The example is contained in the StickyComponentExample project which you will find in the WPFGluePublished solution on the Downloads page.

Using a Sticky ViewModel

Like any other Sticky Component, you would initialize a Sticky ViewModel in the resources of an element that wants to use them:

<Grid.Resources>
  <ex:NameStickyViewModel x:Key="viewModel"
      LastNameFirst="True" FullName="{f:StickyBinding Name}"/>
</Grid.Resources>

Using the LastNameFirst property, we specify that we want the full name displayed in the Smith, John format.

But what is the meaning of the {f:StickyBinding } markup extension? It is understood that the Sticky ViewModel somehow accesses the DataContext of its base element in order to enhance it. In fact, there is a DataContext property in the StickyViewModel base class which is synchronized with the base’s DataContext automatically.

However, if the Sticky ViewModel would get the information it needs directly from the DataContext, it would have to know its type, thus being closely coupled to the ViewModel, which we want to avoid, since we want to be able to re-use the Sticky ViewModel wherever we need its functionality. So, the idea is to get the necessary information from the DataContext through data binding. Unfortunately, since the Sticky ViewModel is not part of the logical WPF tree, normal bindings cannot access the base element’s DataContext implicitly, like child controls. So, we use a special binding class, the StickyBinding, which allows us to bind to the DataContext of the StickyViewModel, instead. By writing FullName=”{f:StickyBinding Name}” we instruct the StickyViewModel to look for the value it should edit in the Name property of the model the element is bound to.

As usual, the Sticky ViewModel is attached to its base through an attached property:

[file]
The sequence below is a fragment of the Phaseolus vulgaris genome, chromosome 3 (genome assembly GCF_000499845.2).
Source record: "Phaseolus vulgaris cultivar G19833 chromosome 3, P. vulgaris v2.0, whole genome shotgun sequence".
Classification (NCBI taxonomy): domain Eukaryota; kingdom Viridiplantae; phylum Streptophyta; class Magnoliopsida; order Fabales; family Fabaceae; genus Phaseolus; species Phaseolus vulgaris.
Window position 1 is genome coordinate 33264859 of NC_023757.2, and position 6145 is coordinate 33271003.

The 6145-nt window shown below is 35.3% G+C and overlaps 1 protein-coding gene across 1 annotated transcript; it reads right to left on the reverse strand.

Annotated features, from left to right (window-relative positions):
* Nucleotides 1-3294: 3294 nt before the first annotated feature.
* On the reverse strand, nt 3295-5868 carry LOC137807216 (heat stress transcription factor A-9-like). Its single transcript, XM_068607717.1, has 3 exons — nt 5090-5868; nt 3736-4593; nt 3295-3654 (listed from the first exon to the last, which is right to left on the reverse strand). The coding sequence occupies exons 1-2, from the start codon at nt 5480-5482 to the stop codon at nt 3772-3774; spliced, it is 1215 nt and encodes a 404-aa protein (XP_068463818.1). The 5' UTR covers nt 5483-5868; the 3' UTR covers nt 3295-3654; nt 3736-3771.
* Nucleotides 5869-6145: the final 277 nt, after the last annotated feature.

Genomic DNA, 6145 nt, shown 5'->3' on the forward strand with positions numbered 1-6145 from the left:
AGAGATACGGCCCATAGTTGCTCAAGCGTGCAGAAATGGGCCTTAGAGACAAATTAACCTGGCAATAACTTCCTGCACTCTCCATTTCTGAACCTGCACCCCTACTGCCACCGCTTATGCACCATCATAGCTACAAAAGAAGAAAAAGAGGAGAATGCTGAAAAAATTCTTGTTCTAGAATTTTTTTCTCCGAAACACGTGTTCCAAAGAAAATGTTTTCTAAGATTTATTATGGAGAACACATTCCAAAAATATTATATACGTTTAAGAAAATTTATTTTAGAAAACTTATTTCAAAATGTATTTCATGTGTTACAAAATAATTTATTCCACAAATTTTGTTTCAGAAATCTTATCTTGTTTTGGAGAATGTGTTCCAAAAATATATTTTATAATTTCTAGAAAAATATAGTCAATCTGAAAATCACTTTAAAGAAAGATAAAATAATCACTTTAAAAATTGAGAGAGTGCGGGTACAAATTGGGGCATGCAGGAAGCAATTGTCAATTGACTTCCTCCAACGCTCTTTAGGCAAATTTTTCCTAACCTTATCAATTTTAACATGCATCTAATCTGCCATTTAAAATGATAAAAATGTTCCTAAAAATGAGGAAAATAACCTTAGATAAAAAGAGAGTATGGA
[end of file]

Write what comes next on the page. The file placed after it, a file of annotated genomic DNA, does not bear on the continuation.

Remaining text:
<Grid x:Name="base"
  ex:NameStickyViewModel.ViewModel="{DynamicResource viewModel}"
      HorizontalAlignment="Stretch">

In this case, we have to refer to it with a DynamicResource extension, since it is contained in the resources of the element it is used on and thus is referred to before it is declared. We could also put it into the page’s resources and use a StaticResource extension. (StaticResource extensions are less complicated, so they are a little bit safer and faster, but they can only be specified where the definition comes before the reference in the XAML). However, in the example, the NameStickyViewModel is used in a DataTemplate for a ListView. So, every row of the ListView needs its own instance of the Sticky ViewModel, otherwise the names from different rows will start mixing. We can make sure of this either by putting the declaration of the StickyViewModel into the DataTemplate itself, as I have done here, or by setting x:Shared=”False” where we declare it, which tells WPF to create a new instance of a resource every time it is accessed.

The rest of the DataTemplate defines three TextBoxes for each row:

<TextBox Text="{Binding Name, TargetNullValue='[New Customer]'}"
         Margin="30,0,0,0"/>
<TextBox Grid.Column="1" Text="{Binding ElementName=base,
  Path=(ex:NameStickyViewModel.ViewModel).LastName}"/>
<TextBox Grid.Column="2" Text="{Binding ElementName=base,
  Path=(ex:NameStickyViewModel.ViewModel).FirstName}"/>

The first TextBox is bound directly to the DataContext of the DataTemplate. It refers to the property in the model that contains the full name of a person. The other two TextBoxes are bound to the StickyViewModel that lives on the element named “base”; this element is the Grid from above.

Implementing the Sticky ViewModel Pattern

In order to support binding on their properties, Sticky ViewModels are derived from DependencyObject and expose their working properties as DependencyProperties. Configuration properties don’t need to be data bound, so they are defined as normal properties.

Like in the Stateless Sticky ViewModel, after implementing the logic which does what the model should do, the main point is distributing the change notifications from the different properties so that the logic is called at the right time. This happens in the OnPropertyChanged method of the Sticky ViewModel, which is originally defined in DependencyObject:

Protected Overrides Sub OnPropertyChanged(ByVal e As System.Windows.DependencyPropertyChangedEventArgs)
    MyBase.OnPropertyChanged(e)
    Static changeInitiator As DependencyProperty = Nothing

    If changeInitiator Is Nothing Then
        changeInitiator = e.Property

        Select Case e.Property.Name
            Case "FullName"
                FirstName = DetermineFirstName(FullName)